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As we have discussed, methadone can be very successful in treating addiction, and, due to its tablet form, can prevent the spread of HIV through needle use.  Currently, there are nearly 1 million people in Russia living with HIV, many of which contracted the disease through unsanitary needle use.  Methadone, however, is illegal, and with the increasing control of the government on the information provided to the citizens, soon addicts will be unable to gain information on treatments alternative to “narcology” – an abstinence-based system, which has been shown to be largely ineffective, and even harmful. 

            While censorship has been an ongoing problem in Russia, it becomes even more concerning when it impedes upon the rights of citizens to access medicine and information on healthcare.  The right to information seems to be key here, as without knowing their options, heroin addicts are left stigmatized and forced to quit their habit “cold-turkey” (most, obviously, will not). 

            This example, along with the problem of access to morphine, demonstrates how tightly the war on drugs is wound with human rights and the global access to medicine.   We are, once again left asking the questions: do drug addicts have the same rights to healthcare and information as others?  Does the government have a right to withhold information, in fears that the information may lead to a rise in drug use, as opposed to a decrease? 

A CBS News Video explores the limited access to pain medications of people in more than 80% of the world, who only have access to 5% of world morphine.  For people in countries such as Uganda, this means that AIDS and cancer patients, who are suffering from terrible, long-term pain, will be unable to gain access to pain medication.  Diederik Lohman, the senior researcher with Human Rights Watch, has drawn a parallel between torture and global pain, stating that it is no less a violation of human rights to deny (or to not supply) a suffering cancer patient or burn victim with pain medication, than it is to torture a person.  Furthermore, he has gone on to say that while a torture victim has the opportunity to sign a confession and cease the torture, “the patient with pain does not have that option.”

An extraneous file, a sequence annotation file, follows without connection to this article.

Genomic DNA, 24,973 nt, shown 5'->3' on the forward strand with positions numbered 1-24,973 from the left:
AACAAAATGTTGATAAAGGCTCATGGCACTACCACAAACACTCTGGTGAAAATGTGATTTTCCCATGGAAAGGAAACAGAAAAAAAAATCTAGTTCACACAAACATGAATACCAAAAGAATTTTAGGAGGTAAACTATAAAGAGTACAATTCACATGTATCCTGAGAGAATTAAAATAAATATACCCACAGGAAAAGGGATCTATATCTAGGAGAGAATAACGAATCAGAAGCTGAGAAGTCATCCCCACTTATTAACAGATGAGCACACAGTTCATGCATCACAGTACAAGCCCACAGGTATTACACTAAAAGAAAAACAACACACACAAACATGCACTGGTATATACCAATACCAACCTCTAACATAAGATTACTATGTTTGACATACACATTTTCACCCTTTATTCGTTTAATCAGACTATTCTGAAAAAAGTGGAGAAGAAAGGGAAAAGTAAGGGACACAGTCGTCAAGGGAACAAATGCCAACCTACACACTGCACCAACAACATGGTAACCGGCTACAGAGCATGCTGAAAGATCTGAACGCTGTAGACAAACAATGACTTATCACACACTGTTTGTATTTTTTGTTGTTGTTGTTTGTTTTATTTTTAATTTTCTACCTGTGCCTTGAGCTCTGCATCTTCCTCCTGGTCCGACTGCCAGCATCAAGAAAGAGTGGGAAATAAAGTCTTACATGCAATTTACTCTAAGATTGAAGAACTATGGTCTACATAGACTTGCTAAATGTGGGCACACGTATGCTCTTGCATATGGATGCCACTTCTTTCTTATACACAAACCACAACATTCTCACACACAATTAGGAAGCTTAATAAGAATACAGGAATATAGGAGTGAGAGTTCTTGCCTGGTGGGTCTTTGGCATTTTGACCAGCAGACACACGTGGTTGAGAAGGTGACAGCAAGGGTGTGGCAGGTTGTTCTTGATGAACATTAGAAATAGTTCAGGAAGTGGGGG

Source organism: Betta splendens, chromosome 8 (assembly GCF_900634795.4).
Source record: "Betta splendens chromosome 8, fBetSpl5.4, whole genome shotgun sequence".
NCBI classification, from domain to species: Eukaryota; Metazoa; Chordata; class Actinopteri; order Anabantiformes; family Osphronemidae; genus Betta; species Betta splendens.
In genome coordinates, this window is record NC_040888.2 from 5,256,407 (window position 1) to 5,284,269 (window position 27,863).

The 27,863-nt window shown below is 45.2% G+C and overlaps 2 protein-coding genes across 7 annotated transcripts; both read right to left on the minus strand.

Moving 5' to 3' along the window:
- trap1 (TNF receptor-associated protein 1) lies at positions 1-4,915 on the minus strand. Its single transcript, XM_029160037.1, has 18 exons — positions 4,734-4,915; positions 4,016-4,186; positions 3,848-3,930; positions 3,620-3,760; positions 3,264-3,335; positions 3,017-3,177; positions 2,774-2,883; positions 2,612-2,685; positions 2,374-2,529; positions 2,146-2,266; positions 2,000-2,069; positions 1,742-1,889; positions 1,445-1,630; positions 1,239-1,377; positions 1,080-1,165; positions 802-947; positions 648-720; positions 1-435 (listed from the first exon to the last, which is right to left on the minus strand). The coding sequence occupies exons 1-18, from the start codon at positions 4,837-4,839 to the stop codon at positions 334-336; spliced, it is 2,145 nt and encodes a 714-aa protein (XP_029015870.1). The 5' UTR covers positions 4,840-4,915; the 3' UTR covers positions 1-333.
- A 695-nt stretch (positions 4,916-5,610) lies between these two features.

While one may be quick to assume that the reason for a lack of access to pain medication comes from unavailability or lack of resources, this is not the case.  Morphine is, in fact, very cheap and easy to acquire.  The problem is more complicated, and has arisen as a side-effect of the war on drugs.  As the market for drugs (such as heroin, a morphine derivative) has expanded tremendously, the war on drugs has led many countries to instill new and rigid regulations on controlled substances, thus leading to a reduction of the availability of the same controlled substances for medicinal purposes. 

 This is especially a problem in countries such as Uganda, where there are very few doctors who are trained in the dosing and administration of morphine.  However, currently new protocols are in the works aiming to extend the laws to allow and train nurses to administer controlled pain medication.

 Unfortunately, the inevitability of collateral damage will always render us as having to choose the lesser of the two evils.  Especially when the topic revolves around allowing access to medication, the risk of a black market and drug abuse will continue to stifle availability.